Regrets Only, Please

Compare the following:

Situation A: You have won two tickets (that would sell for $50 each) to a concert for free in a radio contest, but today, the day of the show, you find you would rather do something other than attend.

Situation B: You have purchased two tickets to a concert for $50 each, but today, the day of the show, you find you would rather do something other than attend.

Would you be more likely to go to the concert anyway in Situation B than A? I think most people would. And yet it seems to violate "economic rationality" -- the $100 is gone, and therefore shouldn't influence one's choice: "No sense crying over spilled milk."

I've come up with two ways to reconcile the typical choice with economic rationality. Any ideas out there?

EDIT: Fixed the problems Bob noted.


  1. Woody6:07 PM

    I don't understand why anyone would go to a concert if he didn't want to, ie, if no direct benefit could be derived, just sell the tickets!

    But, I suppose, if the question were merely of alternatives, then a person could say, ok I can golf tomorrow (I do not golf, but that's beside the point.), and do the concert thing today. I get more utility doing the two things, though not in the sequence I'd desire. This assumes that the consumer of the concert actually gets some pleasure from attending the concert. If I won two tickets to a pop or rap concert, I'd think of them as only worth as much as they'd fetch in the market. Likewise, I'd buy pop or rap tickets for $50 if I thought I could sell them for more than $50 with no expense or effort.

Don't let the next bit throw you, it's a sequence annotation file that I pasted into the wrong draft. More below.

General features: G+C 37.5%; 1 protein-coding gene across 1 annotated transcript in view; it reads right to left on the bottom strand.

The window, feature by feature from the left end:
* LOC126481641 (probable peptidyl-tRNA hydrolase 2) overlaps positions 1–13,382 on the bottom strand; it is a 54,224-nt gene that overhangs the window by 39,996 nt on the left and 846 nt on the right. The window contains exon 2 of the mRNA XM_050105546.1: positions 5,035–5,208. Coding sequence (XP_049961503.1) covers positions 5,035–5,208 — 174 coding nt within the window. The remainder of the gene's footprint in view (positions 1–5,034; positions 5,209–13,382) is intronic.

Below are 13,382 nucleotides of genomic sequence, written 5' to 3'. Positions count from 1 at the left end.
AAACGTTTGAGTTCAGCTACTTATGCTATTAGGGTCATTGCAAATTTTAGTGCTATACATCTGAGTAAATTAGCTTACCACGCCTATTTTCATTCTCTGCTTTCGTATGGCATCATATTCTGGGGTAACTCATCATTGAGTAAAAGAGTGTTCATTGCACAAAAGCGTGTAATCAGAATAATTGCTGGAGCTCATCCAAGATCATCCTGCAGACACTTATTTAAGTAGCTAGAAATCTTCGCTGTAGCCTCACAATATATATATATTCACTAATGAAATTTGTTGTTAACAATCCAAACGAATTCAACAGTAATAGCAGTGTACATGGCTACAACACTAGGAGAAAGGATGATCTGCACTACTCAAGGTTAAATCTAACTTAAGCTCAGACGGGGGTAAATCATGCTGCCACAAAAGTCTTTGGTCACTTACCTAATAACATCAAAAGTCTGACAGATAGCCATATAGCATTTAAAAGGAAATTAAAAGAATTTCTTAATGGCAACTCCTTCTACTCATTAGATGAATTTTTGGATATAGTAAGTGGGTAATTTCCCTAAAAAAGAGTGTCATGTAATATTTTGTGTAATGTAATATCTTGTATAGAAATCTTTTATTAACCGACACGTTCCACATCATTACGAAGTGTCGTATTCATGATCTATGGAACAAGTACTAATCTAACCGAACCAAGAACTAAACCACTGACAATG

I'd love to read your reconciliation.

  2. What's with the "you have been won" and "you have been purchased"? Is that how they talk in England?

    Okay I'll bite. What's your solution? Let me play the simplistic economist and say that, if it's really true that you would rather not go to the concert even if you paid for the tickets, then you would get more utility if you didn't go to the concert. But I assume you mean something else.

  3. woody1:07 AM

    You could put guilt at the heart of the problem.

    In the proverbial case where the diner forces himself to wolf down that unwanted slice of pie, even when he knows it's bringing him to the brink of barfdom. He paid for it damnit!

    In a world without doggie bags (which is a quaint expression... more typically a waiter says, "Are you done 'working' on the that? Would you like me to box it up?") the typical diner would probably choose physical discomfort over the psychic pain of wasting the money.

    From birth we're taught to feel guilty through schools, churches and television, inter alia. It's an exceptional person that can look upon that unwanted piece of pie dispassionately.

    I was taught that the bloated diner was irrational, but I think he gets something for his pain: he gets relief from guilt. It's his choice.

  4. "you find you would rather do something other than attend." is a constant in the situations presented. Are there other variables I am missing?

  5. 1) Woody wants to sell the tickets: Of course, we'd have to imagine that you can't do so to have the conundrum -- let's say the concert is 100 miles away, and it's only that day that you realize that you have something better to do, and if you drive to sell the tickets you can't do the other thing anyway.
    2) Woody has hit on one of my answers -- the typical economic analysis misses a cost present in Situation B but not in A: The person in B feels regret about "wasting" the money on the tickets if he doesn't go.
    3) The other reconciliation I came up with is that it may serve as a way of disciplining oneself in future decisions to buy tickets: If you always force yourself to go to any event you buy a ticket for, then you will be more cautious about buying tickets, and save money in the long run.


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